Scope: Cholesterol homeostasis is crucial for brain functioning. Unhealthy nutrition can influence cerebral physiology, but the effect of western diets on brain cholesterol homeostasis, particularly at middle age, is unknown. Given the link between brain cholesterol alteration and beta amyloid production, the aim is to evaluate whether a diet rich in fat and fructose affects the protein network implicated in cholesterol synthesis and shuttling between glial cells and neurons, as well as crucial markers of beta amyloid metabolism. Methods and results: Middle aged rats are fed a high fat–high fructose (HFF) or a control diet for 4 weeks. Inflammatory markers and cholesterol levels significantly increase in hippocampus of HFF rats. A higher activation of 3-hydroxy 3-methylglutaryl coenzyme-A reductase, coupled with lower levels of apolipoprotein E, LXR-beta, and lipoproteins receptors is measured in hippocampus from HFF rats. The alteration of critical players of cholesterol homeostasis is associated with increased level of amyloid precursor protein, presenilin 1, and nicastrin, and decreased level of insulin degrading enzyme. Conclusions: Overall these data show that a western diet is associated with perturbation of cholesterol homeostasis in middle aged rats, mostly in hippocampus. This might trigger molecular events involved in the onset of neurodegenerative diseases.

Spagnuolo, M.S., Pallottini, V., Mazzoli, A., Iannotta, L., Tonini, C., Morone, B., et al. (2020). A Short-Term Western Diet Impairs Cholesterol Homeostasis and Key Players of Beta Amyloid Metabolism in Brain of Middle Aged Rats. MOLECULAR NUTRITION & FOOD RESEARCH, 64(16), e2000541 [10.1002/mnfr.202000541].

A Short-Term Western Diet Impairs Cholesterol Homeostasis and Key Players of Beta Amyloid Metabolism in Brain of Middle Aged Rats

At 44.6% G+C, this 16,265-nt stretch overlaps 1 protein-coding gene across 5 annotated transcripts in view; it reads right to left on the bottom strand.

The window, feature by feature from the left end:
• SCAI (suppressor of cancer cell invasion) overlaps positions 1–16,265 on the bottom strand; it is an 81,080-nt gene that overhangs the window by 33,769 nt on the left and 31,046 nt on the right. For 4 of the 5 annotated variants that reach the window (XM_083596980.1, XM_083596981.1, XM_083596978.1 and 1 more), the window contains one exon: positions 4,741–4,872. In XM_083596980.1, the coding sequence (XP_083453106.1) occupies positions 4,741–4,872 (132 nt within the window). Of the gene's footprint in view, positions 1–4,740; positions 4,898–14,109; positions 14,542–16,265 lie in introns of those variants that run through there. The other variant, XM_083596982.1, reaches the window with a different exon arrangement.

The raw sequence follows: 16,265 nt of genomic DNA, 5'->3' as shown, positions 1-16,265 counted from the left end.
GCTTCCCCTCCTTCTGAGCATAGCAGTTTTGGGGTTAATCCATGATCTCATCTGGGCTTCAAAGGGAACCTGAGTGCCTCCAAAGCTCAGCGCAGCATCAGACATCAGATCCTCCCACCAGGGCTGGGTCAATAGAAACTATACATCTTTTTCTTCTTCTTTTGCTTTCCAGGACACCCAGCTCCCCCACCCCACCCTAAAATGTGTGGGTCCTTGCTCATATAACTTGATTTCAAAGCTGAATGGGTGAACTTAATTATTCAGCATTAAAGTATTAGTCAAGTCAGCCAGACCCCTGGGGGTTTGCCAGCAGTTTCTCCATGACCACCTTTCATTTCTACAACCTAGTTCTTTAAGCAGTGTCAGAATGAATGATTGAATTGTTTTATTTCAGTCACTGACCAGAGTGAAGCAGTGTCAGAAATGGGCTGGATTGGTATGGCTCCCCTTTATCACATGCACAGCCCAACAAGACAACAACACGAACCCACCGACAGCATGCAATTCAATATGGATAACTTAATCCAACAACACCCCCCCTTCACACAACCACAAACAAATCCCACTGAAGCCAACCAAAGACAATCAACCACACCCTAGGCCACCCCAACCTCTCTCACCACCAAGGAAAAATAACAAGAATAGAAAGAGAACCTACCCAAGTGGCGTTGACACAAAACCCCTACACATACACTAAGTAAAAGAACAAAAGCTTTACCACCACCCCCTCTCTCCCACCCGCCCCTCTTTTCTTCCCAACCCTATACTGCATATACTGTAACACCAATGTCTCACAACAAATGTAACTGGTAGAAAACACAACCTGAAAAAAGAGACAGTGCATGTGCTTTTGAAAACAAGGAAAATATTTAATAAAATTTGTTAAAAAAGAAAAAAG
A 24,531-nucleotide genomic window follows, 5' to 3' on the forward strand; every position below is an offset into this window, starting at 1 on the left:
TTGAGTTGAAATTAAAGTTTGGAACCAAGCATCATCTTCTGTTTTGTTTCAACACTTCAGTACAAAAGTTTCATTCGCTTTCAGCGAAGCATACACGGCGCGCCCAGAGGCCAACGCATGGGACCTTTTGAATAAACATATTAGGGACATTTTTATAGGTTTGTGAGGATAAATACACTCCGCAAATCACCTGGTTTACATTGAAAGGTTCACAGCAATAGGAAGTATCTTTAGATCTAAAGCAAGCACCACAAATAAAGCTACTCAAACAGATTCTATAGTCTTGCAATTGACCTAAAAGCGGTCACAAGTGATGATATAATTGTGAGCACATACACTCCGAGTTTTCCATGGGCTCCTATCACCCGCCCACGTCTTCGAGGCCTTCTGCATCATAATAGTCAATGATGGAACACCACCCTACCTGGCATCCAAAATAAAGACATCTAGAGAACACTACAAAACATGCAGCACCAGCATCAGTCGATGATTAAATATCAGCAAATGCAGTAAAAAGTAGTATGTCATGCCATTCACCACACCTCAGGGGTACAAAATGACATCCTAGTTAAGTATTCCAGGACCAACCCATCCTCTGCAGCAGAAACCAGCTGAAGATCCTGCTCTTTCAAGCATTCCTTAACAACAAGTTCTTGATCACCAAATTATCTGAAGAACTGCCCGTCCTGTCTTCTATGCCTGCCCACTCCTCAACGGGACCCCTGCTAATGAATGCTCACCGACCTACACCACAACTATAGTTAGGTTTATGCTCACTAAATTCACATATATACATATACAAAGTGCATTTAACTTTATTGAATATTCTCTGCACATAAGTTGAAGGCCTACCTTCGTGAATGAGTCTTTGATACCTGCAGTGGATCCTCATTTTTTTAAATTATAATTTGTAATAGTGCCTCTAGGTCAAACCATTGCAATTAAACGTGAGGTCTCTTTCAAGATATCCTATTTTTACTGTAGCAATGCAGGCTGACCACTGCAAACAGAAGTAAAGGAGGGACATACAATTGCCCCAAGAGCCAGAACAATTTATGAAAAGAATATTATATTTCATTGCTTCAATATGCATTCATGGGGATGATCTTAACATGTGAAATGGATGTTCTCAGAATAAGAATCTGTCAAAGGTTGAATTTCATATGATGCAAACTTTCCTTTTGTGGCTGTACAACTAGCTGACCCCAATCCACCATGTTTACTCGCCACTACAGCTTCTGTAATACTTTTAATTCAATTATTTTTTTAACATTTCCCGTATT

Pallottini V.
Membro del Collaboration Group
;
Iannotta L.;Tonini C.
Membro del Collaboration Group
;
2020

Abstract

Scope: Cholesterol homeostasis is crucial for brain functioning. Unhealthy nutrition can influence cerebral physiology, but the effect of western diets on brain cholesterol homeostasis, particularly at middle age, is unknown. Given the link between brain cholesterol alteration and beta amyloid production, the aim is to evaluate whether a diet rich in fat and fructose affects the protein network implicated in cholesterol synthesis and shuttling between glial cells and neurons, as well as crucial markers of beta amyloid metabolism. Methods and results: Middle aged rats are fed a high fat–high fructose (HFF) or a control diet for 4 weeks. Inflammatory markers and cholesterol levels significantly increase in hippocampus of HFF rats. A higher activation of 3-hydroxy 3-methylglutaryl coenzyme-A reductase, coupled with lower levels of apolipoprotein E, LXR-beta, and lipoproteins receptors is measured in hippocampus from HFF rats. The alteration of critical players of cholesterol homeostasis is associated with increased level of amyloid precursor protein, presenilin 1, and nicastrin, and decreased level of insulin degrading enzyme. Conclusions: Overall these data show that a western diet is associated with perturbation of cholesterol homeostasis in middle aged rats, mostly in hippocampus. This might trigger molecular events involved in the onset of neurodegenerative diseases.
Spagnuolo, M.S., Pallottini, V., Mazzoli, A., Iannotta, L., Tonini, C., Morone, B., et al. (2020). A Short-Term Western Diet Impairs Cholesterol Homeostasis and Key Players of Beta Amyloid Metabolism in Brain of Middle Aged Rats. MOLECULAR NUTRITION & FOOD RESEARCH, 64(16), e2000541 [10.1002/mnfr.202000541].
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Utilizza questo identificativo per citare o creare un link a questo documento: http://hdl.handle.net/11590/372880
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